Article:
By Megan Heyl
Enjoy this excerpt from British Connections Vol. 24, Issue 2, May 2023. Become a member to read the entire issue and peruse decades of articles British Connections.
As we are gearing up for our trip to the British Institute in Salt Lake City (yes, we are going to drive from Holland, Michigan), my husband and I have been reminiscing about some things we discovered on previous road trips to Salt Lake City—because we always take time to be tourists!
A few years back, we were driving toward Lincoln, Nebraska, and a billboard caught our eye: Stauffer’s Cafe and Pie Shoppe. The message was loud and clear: Come for the food but leave room for pie. Exit Now. And before I knew it, Jim had merged over a lane and taken the exit. He said, “I know how much you love pie, and we’re hungry! The car needs gas too, so let’s go!” We googled the restaurant, got an address, and we were there. So was half the town. This local family restaurant was obviously the place to be. The food was very good, and the portions were huge! A dry erase board displayed today’s choices–about 40 pies! All baked fresh, and each slice was about a quarter of the pie. Nearly every patron left with a to-go box because they’d left room for pie, including us.
While we were there taking in the ambiance and aroma, I noticed an information tent on the table: While in Lincoln, visit . . . . While flipping through the advertisements, I found one for the Great Plains Welsh Heritage Center, Wymore, Nebraska. Wait—what? Remember, I’m on my way to Salt Lake City, and I’m going to take a Welsh course taught by Darris Williams! I showed Jim, and he said,” Looks like we’re going to be getting to our hotel later than expected.” And with another address in the GPS, we were off to Wymore: a one-hour drive south. Easy peasy. We’re just five hours away from Sidney, our stop for the night.
Welcome to Wymore
According to Gwenith Closs Colgrove, president of The Great Plains Welsh Heritage Project (GPWHP), the museum was started in 2002 by three community leaders in Wymore, Nebraska, to recognize and honor the town’s Welsh heritage. Shortly after the passage of the Homestead Act of 1862, Wymore attracted a large number of Welsh immigrants. About 75% of the old Wymore grave markers bear Welsh names, and of course, many of the early pioneers who came to southeast Nebraska were Welsh.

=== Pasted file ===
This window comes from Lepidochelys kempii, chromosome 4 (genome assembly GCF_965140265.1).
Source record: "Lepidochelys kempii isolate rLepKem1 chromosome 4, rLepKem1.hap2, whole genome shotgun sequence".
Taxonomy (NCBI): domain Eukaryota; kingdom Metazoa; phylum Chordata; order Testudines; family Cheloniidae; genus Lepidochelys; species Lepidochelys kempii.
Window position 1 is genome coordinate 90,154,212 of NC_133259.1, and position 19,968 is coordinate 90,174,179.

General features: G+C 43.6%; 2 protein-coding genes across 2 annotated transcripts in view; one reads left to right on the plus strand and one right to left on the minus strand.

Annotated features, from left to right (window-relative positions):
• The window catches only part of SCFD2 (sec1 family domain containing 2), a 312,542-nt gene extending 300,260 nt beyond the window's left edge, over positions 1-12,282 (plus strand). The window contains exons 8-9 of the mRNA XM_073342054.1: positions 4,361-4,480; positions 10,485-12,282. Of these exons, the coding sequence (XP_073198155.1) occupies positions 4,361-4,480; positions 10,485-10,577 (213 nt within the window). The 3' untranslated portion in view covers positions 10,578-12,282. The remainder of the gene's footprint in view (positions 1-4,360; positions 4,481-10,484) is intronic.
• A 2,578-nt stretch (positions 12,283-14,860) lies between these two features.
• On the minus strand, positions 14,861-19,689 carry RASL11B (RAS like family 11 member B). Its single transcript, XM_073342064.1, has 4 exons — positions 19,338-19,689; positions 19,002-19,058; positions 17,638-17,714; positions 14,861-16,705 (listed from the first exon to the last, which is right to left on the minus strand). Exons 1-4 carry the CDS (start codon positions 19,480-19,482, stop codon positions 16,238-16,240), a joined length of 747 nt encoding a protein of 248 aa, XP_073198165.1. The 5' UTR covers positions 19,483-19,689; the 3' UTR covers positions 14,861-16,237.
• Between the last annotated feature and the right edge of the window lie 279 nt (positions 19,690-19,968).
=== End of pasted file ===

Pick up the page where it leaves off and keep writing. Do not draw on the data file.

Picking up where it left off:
The Great Plains Welsh Heritage Project is the only Welsh museum in the U.S. and Canada dedicated to those hearty souls who crossed the Atlantic with dreams of owning farmland. Attached to the Welsh museum is the Archive for Welsh America, the only such archive in North America. It houses one-of-a-kind artifacts, including the only microfilm of the early Welsh newspaper, Y Drych, which started in 1852.
After touring the museum, school, and railroad museum (a hit with Jim), we saddled up and headed for Sidney. The whole way there I kept saying, “Who would have thought there was a Welsh community here? And why didn’t I know about this?”
Jim smiled and replied that maybe I should look for other Welsh points of interest in the continental U.S., and if these locations offer some sort of public transportation or a museum nearby, even better! We finally arrived in Sidney, checked into our hotel, and carried in our dinner, which consisted of leftovers from lunch, and oh—an extra piece of pie for each of us! Because of this trip, I am now a member of NAFOW, have been to two of their conferences, and look forward to many more. Make these adventures part of your bucket list when it is your time to be tourists!